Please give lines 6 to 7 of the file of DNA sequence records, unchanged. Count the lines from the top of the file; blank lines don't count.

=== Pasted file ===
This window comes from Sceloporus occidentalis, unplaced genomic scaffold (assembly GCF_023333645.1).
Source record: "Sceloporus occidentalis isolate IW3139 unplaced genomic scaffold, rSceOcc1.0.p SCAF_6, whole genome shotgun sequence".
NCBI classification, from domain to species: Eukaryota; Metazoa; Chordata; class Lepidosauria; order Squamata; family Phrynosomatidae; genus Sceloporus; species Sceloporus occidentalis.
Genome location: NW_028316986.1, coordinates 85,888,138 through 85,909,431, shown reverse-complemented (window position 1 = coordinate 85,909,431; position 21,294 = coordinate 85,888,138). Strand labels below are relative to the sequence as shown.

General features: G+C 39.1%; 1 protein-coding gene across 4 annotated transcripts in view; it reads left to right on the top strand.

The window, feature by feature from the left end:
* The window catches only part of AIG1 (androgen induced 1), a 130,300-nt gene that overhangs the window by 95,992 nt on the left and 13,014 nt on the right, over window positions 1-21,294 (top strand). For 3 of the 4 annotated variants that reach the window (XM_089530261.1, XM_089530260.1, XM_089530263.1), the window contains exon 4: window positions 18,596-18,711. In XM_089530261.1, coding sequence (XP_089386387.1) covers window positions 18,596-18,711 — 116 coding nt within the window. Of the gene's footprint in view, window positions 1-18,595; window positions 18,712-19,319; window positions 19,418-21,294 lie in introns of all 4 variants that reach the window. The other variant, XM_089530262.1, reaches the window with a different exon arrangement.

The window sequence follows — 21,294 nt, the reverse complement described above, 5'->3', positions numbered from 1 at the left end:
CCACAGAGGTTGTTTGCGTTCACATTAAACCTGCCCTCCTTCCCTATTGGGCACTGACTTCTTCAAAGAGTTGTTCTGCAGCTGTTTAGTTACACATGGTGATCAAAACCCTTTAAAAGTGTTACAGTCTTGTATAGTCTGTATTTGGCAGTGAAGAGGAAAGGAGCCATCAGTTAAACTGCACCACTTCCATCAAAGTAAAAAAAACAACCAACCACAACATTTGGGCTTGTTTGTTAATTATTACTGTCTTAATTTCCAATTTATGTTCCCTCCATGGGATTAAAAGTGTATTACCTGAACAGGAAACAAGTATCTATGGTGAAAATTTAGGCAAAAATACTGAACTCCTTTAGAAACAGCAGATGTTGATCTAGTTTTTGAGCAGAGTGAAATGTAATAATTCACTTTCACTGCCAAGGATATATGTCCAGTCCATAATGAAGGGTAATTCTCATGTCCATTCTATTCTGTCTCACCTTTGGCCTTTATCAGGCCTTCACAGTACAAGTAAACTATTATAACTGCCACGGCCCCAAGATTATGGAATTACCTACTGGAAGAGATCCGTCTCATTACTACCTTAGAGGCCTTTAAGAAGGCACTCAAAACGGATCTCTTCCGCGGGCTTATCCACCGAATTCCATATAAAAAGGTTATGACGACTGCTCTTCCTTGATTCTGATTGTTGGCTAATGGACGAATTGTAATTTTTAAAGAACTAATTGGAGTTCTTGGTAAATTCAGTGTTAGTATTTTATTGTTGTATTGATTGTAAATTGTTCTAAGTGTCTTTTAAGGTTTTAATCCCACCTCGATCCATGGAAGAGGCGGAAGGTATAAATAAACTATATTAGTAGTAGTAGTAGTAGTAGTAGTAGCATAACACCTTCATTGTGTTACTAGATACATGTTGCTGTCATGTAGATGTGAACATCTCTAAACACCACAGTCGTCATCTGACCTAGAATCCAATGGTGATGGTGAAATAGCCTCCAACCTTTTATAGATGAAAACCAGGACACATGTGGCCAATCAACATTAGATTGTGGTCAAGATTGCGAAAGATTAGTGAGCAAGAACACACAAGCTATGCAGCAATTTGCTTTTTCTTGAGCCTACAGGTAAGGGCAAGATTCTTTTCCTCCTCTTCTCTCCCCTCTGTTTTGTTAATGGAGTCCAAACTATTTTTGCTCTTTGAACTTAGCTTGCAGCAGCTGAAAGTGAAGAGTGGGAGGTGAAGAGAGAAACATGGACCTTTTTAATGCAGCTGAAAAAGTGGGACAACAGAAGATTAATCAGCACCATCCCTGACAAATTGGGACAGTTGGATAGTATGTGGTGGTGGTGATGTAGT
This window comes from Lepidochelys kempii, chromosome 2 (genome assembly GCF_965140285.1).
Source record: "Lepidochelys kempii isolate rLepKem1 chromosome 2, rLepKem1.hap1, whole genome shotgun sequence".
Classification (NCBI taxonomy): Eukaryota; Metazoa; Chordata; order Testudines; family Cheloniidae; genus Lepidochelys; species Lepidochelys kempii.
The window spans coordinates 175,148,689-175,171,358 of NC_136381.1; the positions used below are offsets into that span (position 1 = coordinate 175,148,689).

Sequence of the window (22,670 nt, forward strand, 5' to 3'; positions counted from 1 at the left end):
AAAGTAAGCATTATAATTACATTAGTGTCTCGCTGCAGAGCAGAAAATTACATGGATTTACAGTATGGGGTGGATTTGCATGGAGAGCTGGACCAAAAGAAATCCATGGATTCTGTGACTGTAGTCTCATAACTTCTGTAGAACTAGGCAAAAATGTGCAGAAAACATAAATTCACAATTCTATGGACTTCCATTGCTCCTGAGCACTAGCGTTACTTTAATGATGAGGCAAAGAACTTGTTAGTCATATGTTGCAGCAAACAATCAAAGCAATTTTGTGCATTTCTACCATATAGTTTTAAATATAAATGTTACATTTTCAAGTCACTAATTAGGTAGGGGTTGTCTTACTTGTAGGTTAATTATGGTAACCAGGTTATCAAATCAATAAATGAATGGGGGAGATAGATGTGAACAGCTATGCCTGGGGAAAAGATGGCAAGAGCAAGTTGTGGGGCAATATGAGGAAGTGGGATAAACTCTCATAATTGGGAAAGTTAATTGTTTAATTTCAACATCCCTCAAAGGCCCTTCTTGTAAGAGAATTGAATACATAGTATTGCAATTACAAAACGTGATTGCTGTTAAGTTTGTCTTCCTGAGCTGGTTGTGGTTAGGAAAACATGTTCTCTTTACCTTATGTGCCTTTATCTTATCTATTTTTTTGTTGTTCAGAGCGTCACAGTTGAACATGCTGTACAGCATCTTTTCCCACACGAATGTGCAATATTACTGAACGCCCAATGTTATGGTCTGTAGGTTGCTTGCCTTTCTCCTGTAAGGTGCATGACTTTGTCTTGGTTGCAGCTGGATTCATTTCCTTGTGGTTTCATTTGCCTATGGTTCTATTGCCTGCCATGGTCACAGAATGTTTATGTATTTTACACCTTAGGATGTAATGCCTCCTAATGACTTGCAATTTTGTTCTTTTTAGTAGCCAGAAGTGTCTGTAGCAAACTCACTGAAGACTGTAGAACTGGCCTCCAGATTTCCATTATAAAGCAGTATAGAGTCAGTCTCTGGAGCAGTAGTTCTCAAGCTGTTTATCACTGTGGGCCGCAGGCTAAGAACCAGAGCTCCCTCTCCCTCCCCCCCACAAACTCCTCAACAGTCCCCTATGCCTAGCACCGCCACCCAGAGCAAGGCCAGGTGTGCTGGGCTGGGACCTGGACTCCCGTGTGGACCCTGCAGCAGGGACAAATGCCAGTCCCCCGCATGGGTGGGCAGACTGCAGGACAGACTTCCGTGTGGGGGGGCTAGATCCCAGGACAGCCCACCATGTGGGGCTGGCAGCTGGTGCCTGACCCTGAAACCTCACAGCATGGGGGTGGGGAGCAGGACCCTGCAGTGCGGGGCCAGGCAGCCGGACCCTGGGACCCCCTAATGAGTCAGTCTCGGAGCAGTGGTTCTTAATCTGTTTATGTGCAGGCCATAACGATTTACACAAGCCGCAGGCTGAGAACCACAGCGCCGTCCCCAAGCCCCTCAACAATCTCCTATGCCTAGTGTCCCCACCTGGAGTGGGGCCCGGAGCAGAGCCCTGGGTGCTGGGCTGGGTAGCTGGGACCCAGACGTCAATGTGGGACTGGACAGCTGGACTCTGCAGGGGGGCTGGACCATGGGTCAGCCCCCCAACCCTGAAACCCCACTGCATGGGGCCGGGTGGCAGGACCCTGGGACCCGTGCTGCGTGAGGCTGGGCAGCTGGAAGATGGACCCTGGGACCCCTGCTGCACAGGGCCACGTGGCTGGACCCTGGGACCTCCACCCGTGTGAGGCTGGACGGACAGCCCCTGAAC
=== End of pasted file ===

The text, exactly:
The window, feature by feature from the left end:
* The window catches only part of AIG1 (androgen induced 1), a 130,300-nt gene that overhangs the window by 95,992 nt on the left and 13,014 nt on the right, over window positions 1-21,294 (top strand). For 3 of the 4 annotated variants that reach the window (XM_089530261.1, XM_089530260.1, XM_089530263.1), the window contains exon 4: window positions 18,596-18,711. In XM_089530261.1, coding sequence (XP_089386387.1) covers window positions 18,596-18,711 — 116 coding nt within the window. Of the gene's footprint in view, window positions 1-18,595; window positions 18,712-19,319; window positions 19,418-21,294 lie in introns of all 4 variants that reach the window. The other variant, XM_089530262.1, reaches the window with a different exon arrangement.